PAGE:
For Jennifer Chap, SCA Foundation advisor and cofounder of Florida-based consumer insight and marketing firm Strataverve, the topic of sudden cardiac arrest isn't just a professional one. It's personal.
Seven years ago, Chap's husband suffered a sudden cardiac arrest in their home. A 9-1-1 dispatcher coached her through CPR and “we were Rick’s heartbeat for almost 10 minutes," recalled Chap. An AED shock by the responding EMS agency saved her husband's life.
Chap presented “Public Understanding of SCA Motivates Bystander Action” Friday morning Oct. 18 at EMS World Expo in New Orleans.
“Telephone CPR works. Rick is living proof of that,” said Chap, pointing out her husband in the audience.
This life-changing event set her out on a mission to inform the public and to inspire action. SCA strikes a thousand people a day in the U.S., Chap said. Statistics say that bystander action improves SCA survival. By improving the public’s understanding of SCA, we can motivate bystander action and can save thousands of lives, she said. But how?
Chap presented the results of two studies her firm conducted on behalf of the Sudden Cardiac Arrest Foundation on SCA awareness and bystander action. The first established a baseline of public awareness. A followup 2017 study focused on what messaging best motivates action.
The first study polled thousands of adults and found that SCA is simply not on the public’s radar. There is a “frightening” lack of awareness and understanding, and considerable confusion surrounding how to intervene, Chap said. The awareness gap even extends to those who have been trained in CPR.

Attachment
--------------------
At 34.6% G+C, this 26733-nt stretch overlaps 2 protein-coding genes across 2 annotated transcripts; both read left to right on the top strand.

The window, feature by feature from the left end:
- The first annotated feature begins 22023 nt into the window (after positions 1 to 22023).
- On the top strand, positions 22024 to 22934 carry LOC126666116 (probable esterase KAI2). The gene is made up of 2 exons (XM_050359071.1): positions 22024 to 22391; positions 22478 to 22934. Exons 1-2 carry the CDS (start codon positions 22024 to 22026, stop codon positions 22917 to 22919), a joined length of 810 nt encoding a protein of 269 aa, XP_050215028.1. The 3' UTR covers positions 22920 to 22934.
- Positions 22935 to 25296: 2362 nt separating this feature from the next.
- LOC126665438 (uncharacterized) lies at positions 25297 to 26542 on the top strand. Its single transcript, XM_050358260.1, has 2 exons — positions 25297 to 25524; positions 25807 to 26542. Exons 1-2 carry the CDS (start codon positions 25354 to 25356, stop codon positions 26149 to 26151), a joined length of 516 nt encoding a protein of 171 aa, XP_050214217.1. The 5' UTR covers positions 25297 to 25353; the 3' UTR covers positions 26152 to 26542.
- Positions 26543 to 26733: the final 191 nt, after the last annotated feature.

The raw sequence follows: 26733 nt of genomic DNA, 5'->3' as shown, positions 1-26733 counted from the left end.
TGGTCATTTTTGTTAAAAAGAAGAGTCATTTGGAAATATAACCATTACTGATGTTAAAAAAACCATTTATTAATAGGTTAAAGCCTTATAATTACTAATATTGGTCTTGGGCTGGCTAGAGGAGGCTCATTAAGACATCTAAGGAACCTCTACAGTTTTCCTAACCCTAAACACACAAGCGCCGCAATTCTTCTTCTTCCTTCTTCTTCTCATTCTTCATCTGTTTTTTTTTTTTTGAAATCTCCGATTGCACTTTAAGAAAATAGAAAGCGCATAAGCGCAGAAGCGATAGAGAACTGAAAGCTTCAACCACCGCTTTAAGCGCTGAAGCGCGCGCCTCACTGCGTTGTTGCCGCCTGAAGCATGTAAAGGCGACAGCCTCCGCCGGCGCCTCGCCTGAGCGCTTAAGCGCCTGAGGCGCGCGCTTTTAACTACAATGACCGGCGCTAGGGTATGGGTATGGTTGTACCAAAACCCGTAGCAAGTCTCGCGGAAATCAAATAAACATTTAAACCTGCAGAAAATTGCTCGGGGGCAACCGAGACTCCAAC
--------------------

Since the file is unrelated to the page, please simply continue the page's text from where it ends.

The first study concluded that “connecting the dots” is essential to patient understanding: CPR + AEDs save lives, and establishing a “pre-chain” of survival can clear confusion, enlighten lay rescuers, and lead to bystander intervention.
The second study, an online quantitative study of 2200 subjects coupled with in-person qualitative interviews, focused on messaging. The hypothesis was that a lay-friendly definition of SCA could enlighten lay rescuers to act. The team sought to create messages that would clear confusion and resonate with audiences.
The study highlighted common barriers to intervention, including concern over hurting the victim, feelings of incompetency to help or that someone else is more suitable to intervene, and worries over liability and disease transmission. Could consistent and clear messaging help overcome them?
A survey of respondents’ likelihood to act both before and after reading a basic, lay-friendly definition of SCA found significant findings. Prior to reading the 100-word definition, just 38% of subjects said they would be “very likely” to administer CPR, and 26% would be "very likely" to apply an AED. After reading the definition, 48% would perform CPR and 36% would apply an AED.
The study further found that two areas of messaging seemed to rise to the top in resonating with audiences: First, “You can double or triple a person’s chance of survival from SCA by immediately giving CPR.” Second, “You may save the life of someone you love by giving CPR, as most SCAs happen at home.”
Consistently delivering these simple and clear instructions can result in profound increases in bystander action, stressed Chap. "If our cause is a brand, these two things together can be very powerful,” she said, adding that the emotional component of the messaging helps drive the point home.
The SCA Foundation has begun incorporating this messaging into its marketing. A new infographic and a website relaunch include the main points uncovered in Chap’s survey. Continuing research will gauge its effectiveness. The SCA Foundation, along with Parent Heart Watch, is also sponsoring the “Call-Push-Shock” movement, which provides ongoing content to organizations to get the word out. The campaign currently has 29 co-partners.
With a long list of supporting organizations and partners, it’s important not to deliver mixed messaging, said Chap. “There is power in our speaking in one voice,” she said. “This whole movement has been built in that spirit of collaboration.”
“We have the power to change that apathy” and inspire action among lay-rescuers, Chap concluded, adding that by extrapolating the results of her study, along with data from CARES, at least 14% more lives can be saved in one year with proper implementation of this strategy. “Understanding drives action.”